Issue 134: 2017 12 21: Hitting The Vulnerable

21 December 2017

Hitting The Vulnerable

The increase in PCNs.

By John Watson

It is particularly disappointing, because I am something of a fan of Sadiq Khan.  He is the first Labour candidate for whom I have ever voted and I did so because he seemed moderate, sensible, decent forward-thinking and just the sort of chap who we want in British Politics, even, who knows, potential prime ministerial material.  And yet here I find his name associated with an Orwellian subterfuge in relation to the crucial issue of penalty charge notices in the Congestion Zone.

The email which I received from Tfl Communications is worth quoting directly:

“The cost of a PCN for failing to pay the Congestion Charge will rise to £160 from 2 January 2018 (or £80 if paid within 14 days). The proposed rise in the cost of a PCN for contraventions of the Red Route network will follow later in 2018, subject to a separate review by the Secretary of State.

In the past five years there has been a 12 per cent increase in the number of motorists being issued with PCNs. The rise from 1.3 million in 2011/12 to 1.5 million in 2016/17 is a clear indicator that the current deterrent is no longer effective.”

All right, you may say, what is wrong with that?  Deterrent doesn’t work, put up the penalty so that it does.  Obvious economic theory?  Well, let’s hope that Mr Khan and his cohorts really thought like that and were not deliberately delivering a dishonest message to the London public.

Have you got the flaw yet?  I expect most of you have, but for the rest, split the issues into two.  In relation to the red route parking regulations it is indeed the case that motorists may follow a risk-driven strategy so that a higher penalty should increase compliance.  But what about PCNs issued to those who enter the congestion charging zone without paying the daily charge?  What risk strategy can they be pursuing?  None, of course.  If you enter the congestion charge zone without paying the daily rate you will inevitably be caught.  Save in the most exceptional circumstances, therefore, people only do it by accident.  How can increasing the penalty charge improve compliance?  It cannot (disregarding unrealistic claptrap about it making people more careful).  The only possible justification is for Tfl to raise more money.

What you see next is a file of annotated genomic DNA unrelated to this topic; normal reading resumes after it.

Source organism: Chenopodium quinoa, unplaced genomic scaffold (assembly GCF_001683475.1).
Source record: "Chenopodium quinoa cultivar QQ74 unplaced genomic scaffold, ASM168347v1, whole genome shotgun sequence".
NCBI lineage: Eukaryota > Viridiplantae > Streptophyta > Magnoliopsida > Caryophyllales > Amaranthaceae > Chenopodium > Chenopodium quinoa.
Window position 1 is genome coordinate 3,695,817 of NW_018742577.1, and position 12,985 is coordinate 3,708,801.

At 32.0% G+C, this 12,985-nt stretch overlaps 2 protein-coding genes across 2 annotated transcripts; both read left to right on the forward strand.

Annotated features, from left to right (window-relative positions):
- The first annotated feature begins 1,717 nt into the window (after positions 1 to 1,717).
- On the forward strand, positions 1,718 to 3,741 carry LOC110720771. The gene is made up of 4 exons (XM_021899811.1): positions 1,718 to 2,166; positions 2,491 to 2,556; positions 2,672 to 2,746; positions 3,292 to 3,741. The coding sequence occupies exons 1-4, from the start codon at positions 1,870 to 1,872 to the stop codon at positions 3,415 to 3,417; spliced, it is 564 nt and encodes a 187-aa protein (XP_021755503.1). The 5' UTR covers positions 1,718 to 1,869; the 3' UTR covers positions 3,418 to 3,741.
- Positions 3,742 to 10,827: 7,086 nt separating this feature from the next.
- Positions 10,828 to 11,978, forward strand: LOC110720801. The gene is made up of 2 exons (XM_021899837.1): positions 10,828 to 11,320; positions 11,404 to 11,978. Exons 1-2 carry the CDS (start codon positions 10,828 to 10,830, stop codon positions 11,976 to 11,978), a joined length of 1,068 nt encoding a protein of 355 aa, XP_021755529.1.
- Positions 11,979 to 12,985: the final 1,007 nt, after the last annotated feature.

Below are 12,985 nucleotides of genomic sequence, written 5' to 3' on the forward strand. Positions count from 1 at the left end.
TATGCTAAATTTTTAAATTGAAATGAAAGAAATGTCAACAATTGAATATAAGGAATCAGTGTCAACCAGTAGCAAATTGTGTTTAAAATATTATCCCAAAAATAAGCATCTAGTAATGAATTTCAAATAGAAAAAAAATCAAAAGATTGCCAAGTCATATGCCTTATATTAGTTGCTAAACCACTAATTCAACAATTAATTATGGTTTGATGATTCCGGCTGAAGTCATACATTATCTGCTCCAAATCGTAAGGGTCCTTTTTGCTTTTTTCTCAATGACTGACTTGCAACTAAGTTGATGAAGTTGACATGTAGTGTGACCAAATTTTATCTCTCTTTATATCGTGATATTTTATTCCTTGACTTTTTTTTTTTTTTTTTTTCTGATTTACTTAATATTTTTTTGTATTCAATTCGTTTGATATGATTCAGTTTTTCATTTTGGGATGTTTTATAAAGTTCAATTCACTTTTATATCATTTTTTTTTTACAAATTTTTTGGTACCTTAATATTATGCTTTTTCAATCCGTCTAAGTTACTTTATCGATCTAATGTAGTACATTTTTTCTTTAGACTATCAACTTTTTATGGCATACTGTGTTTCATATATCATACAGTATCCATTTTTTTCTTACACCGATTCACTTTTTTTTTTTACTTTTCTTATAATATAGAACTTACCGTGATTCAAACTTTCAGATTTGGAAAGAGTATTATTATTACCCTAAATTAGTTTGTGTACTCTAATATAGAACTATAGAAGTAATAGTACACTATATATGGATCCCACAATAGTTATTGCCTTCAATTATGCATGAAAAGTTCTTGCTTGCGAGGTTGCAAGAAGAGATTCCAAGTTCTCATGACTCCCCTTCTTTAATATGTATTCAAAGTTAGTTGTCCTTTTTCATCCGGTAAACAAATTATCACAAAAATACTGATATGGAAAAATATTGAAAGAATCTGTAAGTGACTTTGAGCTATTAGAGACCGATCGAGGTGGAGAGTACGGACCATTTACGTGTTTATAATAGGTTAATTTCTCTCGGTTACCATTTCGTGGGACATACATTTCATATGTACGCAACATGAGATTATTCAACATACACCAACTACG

Now let’s look at the sort of people who end up with a penalty for not paying the daily charge.  There are two categories: the careless and the confused.  Are they to be found among the investment bankers, the professionals and the top earners?  No, of course not, people like that already have an account which records the charge automatically.  Who are they then?  A few tourists I suppose who’ve come to enjoy our great city and don’t understand the complexity of congestion charging, older people who are not particularly savvy and find the system confusing, and a few of the scatterbrained, unlikely to be at the top of the earning pile but able to fund a car, people who just about manage in Mrs May’s terminology.

How on earth did a great public authority come to the conclusion that it was right to increase the penalty charges incurred by such people?  Was there a big meeting, perhaps, chaired by the great Sadiq Khan himself with councillors and liveried flunkies in attendance?  Was concern expressed at the shortage of funds for road maintenance and did one of the flunkies, named Baldrick perhaps, come up with a cunning plan?

“Why don’t we extract more money from people who get the congestion charging system wrong?” perhaps he asked, giggling as the spittle ran down his chin.

“No, Baldrick, the public won’t like to see the vulnerable being fleeced in that way.”

“But if we framed the announcement so that it mixes up penalty charge notices for failing to pay the charge with penalty change notices for red route parking infringements, we could sort of smear the deterrence reasoning across.”

“Good plan, Baldrick, no one will spot that it doesn’t apply.  That should enable us to get more from the vulnerable without a public fuss.  When do you think we should send out the email?”

“The season of goodwill would seem appropriate” replied Baldric, smiling.

Well, maybe it wasn’t like that at all, and despite a lengthy consultation (the questions, surprise, surprise, grouped the issues together) it just floated through without too much thought as to the different categories of PCN.  Either way I hope that that charming Mr Khan was not personally involved.

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